And Beijing should not complain too much because, even after this latest move, the Obama administration is giving China a pass on particularly egregious conduct. For instance, the Justice Department’s press release announcing the forfeitures of the Chinese bank accounts stated, “There are no allegations of wrongdoing by the U.S. correspondent banks or foreign banks that maintain these accounts.”
The Wall Street Journal noted in a September 29 editorial that this would seem to signal that Chinese banks “are untouchable.”
banks have long been deeply involved in handling funds in connection with North Korea’s illicit commerce. But recently have they begun to cut ties in anticipation of U.S. enforcement actions.
Bank of China, China Merchants Bank, and Bank of Dandong stopped doing business with North Koreans. Moreover, Industrial and Commercial Bank of China, China’s largest financial institution, reportedly froze accounts of North Korean customers in Dandong, the Chinese trading hub across the Yalu River from the North.
There are many more Chinese firms to go after. Ma’s business is considered a small fry. The South China Morning Post calls her an “accidental sanctions breaker” because she was pulled into helping the Norks “against her will.”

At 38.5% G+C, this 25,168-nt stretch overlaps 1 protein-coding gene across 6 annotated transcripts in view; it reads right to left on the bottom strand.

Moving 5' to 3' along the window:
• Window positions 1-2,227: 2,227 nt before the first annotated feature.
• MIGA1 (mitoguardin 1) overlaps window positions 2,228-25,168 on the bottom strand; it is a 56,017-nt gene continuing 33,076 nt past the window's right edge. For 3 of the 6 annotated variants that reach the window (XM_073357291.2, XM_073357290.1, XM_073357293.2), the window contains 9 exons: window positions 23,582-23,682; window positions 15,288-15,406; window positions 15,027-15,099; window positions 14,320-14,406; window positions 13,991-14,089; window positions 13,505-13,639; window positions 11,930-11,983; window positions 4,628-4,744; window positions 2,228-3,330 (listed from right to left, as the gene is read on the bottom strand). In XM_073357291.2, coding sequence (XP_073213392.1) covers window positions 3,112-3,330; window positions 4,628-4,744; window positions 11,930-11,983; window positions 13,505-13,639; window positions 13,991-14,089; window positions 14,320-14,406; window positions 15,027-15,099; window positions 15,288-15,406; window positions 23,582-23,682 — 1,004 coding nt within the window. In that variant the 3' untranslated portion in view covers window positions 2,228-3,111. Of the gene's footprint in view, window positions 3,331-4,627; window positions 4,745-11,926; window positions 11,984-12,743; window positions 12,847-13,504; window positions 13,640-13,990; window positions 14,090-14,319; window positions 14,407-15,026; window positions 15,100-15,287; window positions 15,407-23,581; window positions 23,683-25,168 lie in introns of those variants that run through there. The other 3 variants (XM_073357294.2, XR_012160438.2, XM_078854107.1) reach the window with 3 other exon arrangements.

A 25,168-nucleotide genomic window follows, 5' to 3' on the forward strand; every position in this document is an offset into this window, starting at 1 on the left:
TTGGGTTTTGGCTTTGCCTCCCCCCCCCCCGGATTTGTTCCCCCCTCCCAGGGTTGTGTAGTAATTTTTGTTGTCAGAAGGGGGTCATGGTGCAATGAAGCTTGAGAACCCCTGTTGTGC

According to a “source” speaking to the Hong Kong newspaper, she was undone by a $30 million receivable. “When Ma kept pressing them for the outstanding money, the North Koreans suggested Ma import chemicals like aluminum oxide for them,” the unidentified party told the paper, which increasingly carries Beijing’s line. Aluminum oxide is used in processing fuel for nuclear devices.
Ma’s company is not the only one that sold the Kim regime materials and components for Pyongyang’s nuclear weapons program. David Albright of the Institute for Science and International Security said this spring cylinders of uranium hexafluoride, vacuum pumps, and valves crossed the Chinese border into North Korea.
And the weapons commerce might include more important items. Bruce Bechtol of Angelo State University has raised the possibility that the missile launched by a North Korean submarine on August 24 is based on China’s JL-1.
“If one looks at pictures of the JL-1 and compares them to the ‘new’ North Korean submarine-launched ballistic missile, the two look very similar,” he told The Daily Beast. “In addition, based on the limited data we have from the North Korean tests, the specifications appear to be very similar.” And as he points out, Pyongyang’s technicians do not have the technology to develop a solid-fueled, two-stage sub-launched missile “completely on their own.”
North Korea could have procured the missile directly from a Chinese manufacturer, from Chinese middlemen, or from a third country that got it from China. Yet the least likely option is that Kim Jong Un’s technicians built a similar looking missile on their own.